U.S. Nuclear Plants to Undergo Safety Reviews

March 21, 2011

The Nuclear Regulatory Commission will conduct a “comprehensive review” of the safety of all U.S. nuclear plants following what U.S. officials are calling the dangerous and complicated situation at Japan’s damaged Fukushima Dai-ichi reactors.

President Barack Obama took the rare step and called upon the independent commission to conduct the review.

“When we see a crisis like the one in Japan, we have a responsibility to learn from this event and to draw from those lessons to ensure the safety and security of our people,” Obama said.

Obama’s statement came as he tried to reassure a worried nation that “harmful levels” of radiation from the Japanese nuclear disaster are not expected to reach the U.S., even as other officials conceded it could take weeks to bring the crippled nuclear complex under control.

There are 104 nuclear reactors in the United States, providing roughly 20 percent of the nation’s electricity. “Nuclear energy is an important part of our own energy future,” Obama said.

A leading industry group agreed with the review.

“A review of our nuclear plants is an appropriate step after an event of this scale, and we expect that the Nuclear Regulatory Commission will conduct its own assessment,” said Marvin Fertel, president of the Nuclear Energy Institute. “The industry’s highest priority is the safe operation of 104 reactors in 31 states and we will incorporate lessons learned from this accident…”

In the U.S., Customs and Border Protection said there had been reports of radiation being detected from some cargo arriving from Japan at several airports, including ones in Chicago, Dallas and Seattle.

Radiation had not been detected in passengers or luggage. And none of the reported incidents involved harmful amounts.

Homeland Security Secretary Janet Napolitano said the agency was screening passengers and cargo for “even a blip of radiation.”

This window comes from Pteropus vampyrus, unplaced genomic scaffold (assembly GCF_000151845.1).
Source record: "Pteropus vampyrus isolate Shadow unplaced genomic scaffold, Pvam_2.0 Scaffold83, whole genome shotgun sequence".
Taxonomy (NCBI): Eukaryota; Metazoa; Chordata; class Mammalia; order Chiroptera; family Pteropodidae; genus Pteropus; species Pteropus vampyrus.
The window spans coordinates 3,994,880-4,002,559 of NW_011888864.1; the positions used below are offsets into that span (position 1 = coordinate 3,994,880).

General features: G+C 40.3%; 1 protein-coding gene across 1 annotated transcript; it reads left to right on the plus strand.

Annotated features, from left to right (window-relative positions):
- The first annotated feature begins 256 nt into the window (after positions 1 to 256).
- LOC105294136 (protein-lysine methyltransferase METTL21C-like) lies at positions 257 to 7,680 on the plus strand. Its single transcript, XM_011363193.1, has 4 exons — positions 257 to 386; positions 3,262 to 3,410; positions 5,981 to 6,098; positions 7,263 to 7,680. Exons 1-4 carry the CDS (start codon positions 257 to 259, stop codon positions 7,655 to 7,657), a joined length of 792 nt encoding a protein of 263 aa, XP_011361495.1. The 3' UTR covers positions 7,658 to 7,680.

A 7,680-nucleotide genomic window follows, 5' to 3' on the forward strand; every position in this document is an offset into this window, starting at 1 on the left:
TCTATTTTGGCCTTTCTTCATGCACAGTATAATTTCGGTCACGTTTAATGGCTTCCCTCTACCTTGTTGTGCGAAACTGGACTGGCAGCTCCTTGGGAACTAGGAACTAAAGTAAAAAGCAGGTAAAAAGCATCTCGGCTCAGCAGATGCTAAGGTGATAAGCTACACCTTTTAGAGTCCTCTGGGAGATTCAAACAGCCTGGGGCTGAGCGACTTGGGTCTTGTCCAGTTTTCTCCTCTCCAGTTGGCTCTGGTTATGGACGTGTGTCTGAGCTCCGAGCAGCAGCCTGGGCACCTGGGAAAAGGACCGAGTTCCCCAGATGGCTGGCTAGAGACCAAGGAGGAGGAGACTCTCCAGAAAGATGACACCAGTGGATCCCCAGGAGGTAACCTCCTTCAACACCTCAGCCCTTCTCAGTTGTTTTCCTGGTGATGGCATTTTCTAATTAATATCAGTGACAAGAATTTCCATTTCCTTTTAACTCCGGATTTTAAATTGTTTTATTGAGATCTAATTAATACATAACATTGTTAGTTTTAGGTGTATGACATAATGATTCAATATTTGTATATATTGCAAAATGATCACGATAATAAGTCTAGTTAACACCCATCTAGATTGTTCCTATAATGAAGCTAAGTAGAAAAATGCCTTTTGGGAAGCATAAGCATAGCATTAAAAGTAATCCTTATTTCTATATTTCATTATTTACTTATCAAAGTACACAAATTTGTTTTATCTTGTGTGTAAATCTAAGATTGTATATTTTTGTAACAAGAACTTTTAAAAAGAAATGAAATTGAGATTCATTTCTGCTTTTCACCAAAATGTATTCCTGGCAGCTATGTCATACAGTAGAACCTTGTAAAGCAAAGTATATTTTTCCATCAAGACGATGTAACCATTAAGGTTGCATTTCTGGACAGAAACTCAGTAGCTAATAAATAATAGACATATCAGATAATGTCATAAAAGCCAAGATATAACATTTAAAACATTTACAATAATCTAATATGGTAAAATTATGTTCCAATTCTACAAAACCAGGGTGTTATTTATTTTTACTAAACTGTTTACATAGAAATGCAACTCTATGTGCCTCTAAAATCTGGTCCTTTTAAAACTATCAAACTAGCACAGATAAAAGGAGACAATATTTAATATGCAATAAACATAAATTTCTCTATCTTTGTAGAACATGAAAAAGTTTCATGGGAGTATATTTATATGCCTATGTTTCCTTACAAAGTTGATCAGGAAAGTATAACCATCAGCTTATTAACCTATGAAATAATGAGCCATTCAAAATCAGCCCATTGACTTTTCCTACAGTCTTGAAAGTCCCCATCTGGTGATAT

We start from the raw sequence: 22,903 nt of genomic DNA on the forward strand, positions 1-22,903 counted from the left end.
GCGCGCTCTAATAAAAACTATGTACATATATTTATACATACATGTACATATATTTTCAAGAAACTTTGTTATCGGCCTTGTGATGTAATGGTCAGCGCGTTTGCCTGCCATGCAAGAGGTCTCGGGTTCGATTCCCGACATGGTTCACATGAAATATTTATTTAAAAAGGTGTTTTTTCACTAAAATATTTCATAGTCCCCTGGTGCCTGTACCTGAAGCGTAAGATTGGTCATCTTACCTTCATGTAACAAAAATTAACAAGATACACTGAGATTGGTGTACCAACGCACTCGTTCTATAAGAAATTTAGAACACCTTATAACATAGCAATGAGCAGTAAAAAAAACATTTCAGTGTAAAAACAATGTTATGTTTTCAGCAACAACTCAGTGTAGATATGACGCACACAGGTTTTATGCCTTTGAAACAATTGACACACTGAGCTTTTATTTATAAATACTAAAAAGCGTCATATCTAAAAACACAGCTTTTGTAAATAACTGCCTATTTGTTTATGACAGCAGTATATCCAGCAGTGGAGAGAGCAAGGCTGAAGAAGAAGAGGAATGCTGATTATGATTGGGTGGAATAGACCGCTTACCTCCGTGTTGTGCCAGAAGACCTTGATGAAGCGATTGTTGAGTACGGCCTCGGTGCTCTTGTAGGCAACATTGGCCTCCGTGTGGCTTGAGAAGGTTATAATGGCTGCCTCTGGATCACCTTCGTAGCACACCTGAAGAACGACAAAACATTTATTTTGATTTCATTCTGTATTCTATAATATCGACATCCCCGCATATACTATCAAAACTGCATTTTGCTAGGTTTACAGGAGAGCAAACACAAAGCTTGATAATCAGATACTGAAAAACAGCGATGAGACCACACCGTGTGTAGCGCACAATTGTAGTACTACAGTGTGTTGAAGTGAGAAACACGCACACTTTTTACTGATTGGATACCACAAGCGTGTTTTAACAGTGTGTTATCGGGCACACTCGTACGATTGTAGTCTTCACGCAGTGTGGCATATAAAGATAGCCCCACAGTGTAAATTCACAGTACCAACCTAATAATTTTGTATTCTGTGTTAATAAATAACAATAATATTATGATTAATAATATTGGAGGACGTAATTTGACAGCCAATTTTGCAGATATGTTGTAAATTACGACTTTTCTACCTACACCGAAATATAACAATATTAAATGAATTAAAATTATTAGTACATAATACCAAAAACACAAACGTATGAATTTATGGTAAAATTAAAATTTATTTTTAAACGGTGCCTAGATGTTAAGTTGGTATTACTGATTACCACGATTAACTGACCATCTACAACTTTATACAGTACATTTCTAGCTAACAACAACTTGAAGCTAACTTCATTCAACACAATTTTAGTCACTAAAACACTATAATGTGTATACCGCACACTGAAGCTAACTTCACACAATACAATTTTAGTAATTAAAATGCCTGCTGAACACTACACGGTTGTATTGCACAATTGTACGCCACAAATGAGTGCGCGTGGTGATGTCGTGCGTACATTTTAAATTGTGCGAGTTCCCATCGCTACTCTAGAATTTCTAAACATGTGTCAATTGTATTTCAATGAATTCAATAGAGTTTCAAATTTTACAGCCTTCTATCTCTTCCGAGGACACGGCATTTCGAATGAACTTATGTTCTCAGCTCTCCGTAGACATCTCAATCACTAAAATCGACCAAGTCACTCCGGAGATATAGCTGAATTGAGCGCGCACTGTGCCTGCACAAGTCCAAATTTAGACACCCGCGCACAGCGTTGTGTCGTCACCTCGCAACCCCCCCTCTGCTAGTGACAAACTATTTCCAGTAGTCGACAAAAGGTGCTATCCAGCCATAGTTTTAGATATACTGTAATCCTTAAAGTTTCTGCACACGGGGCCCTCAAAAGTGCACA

On Friday, Deputy Energy Secretary Daniel Poneman reiterated that no U.S. land — the West Coast, Hawaii, Alaska and the American territories — is in peril.

Obama said he knows that Americans are worried about potential risks from airborne radiation that could drift across the Pacific. “So I want to be very clear,” he said. “We do not expect harmful levels of radiation to reach the United States, whether it’s the West Coast, Hawaii, Alaska or U.S. territories.”

White House spokesman Jay Carney said the fact that Obama had taken the rare step of asking the NRC — an independent regulatory agency that is not under the president’s control — to undertake a review of U.S. reactor safety in light of the Japanese disaster “only adds to the urgency of that mission.”

Representatives of the nuclear energy industry said that operators of U.S. reactors already had begun taking steps to better prepare for an emergency in this country.

While it will take some time to understand the true dimensions of the nuclear disaster in Japan, “we will learn from them, we will get that operating experience, we will apply it and try to make our units even safer than they are today,” said Anthony Pietrangelo, senior vice president of the Nuclear Energy Institute, a Washington-based industry lobbying group.

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